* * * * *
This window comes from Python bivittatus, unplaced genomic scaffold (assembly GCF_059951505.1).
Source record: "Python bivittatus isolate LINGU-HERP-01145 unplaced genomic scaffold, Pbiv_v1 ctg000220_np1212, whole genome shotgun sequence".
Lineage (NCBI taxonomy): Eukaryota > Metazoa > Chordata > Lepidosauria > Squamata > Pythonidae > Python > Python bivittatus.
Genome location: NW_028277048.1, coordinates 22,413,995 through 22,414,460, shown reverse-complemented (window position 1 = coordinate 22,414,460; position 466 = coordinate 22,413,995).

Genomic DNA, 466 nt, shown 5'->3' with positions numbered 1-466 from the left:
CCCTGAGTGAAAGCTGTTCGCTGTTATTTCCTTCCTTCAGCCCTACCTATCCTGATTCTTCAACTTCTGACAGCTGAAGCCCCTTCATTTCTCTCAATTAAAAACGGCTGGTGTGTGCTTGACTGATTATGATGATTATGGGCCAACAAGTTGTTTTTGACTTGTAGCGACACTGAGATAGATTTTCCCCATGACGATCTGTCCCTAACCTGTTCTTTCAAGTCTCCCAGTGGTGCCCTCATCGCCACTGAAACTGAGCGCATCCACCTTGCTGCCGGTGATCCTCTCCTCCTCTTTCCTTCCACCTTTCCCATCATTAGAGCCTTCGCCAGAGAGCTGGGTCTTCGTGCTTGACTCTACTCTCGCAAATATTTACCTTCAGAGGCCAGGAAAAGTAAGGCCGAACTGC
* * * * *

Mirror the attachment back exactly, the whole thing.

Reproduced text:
This window comes from Python bivittatus, unplaced genomic scaffold (assembly GCF_059951505.1).
Source record: "Python bivittatus isolate LINGU-HERP-01145 unplaced genomic scaffold, Pbiv_v1 ctg000220_np1212, whole genome shotgun sequence".
Lineage (NCBI taxonomy): Eukaryota > Metazoa > Chordata > Lepidosauria > Squamata > Pythonidae > Python > Python bivittatus.
Genome location: NW_028277048.1, coordinates 22,413,995 through 22,414,460, shown reverse-complemented (window position 1 = coordinate 22,414,460; position 466 = coordinate 22,413,995).

Genomic DNA, 466 nt, shown 5'->3' with positions numbered 1-466 from the left:
CCCTGAGTGAAAGCTGTTCGCTGTTATTTCCTTCCTTCAGCCCTACCTATCCTGATTCTTCAACTTCTGACAGCTGAAGCCCCTTCATTTCTCTCAATTAAAAACGGCTGGTGTGTGCTTGACTGATTATGATGATTATGGGCCAACAAGTTGTTTTTGACTTGTAGCGACACTGAGATAGATTTTCCCCATGACGATCTGTCCCTAACCTGTTCTTTCAAGTCTCCCAGTGGTGCCCTCATCGCCACTGAAACTGAGCGCATCCACCTTGCTGCCGGTGATCCTCTCCTCCTCTTTCCTTCCACCTTTCCCATCATTAGAGCCTTCGCCAGAGAGCTGGGTCTTCGTGCTTGACTCTACTCTCGCAAATATTTACCTTCAGAGGCCAGGAAAAGTAAGGCCGAACTGC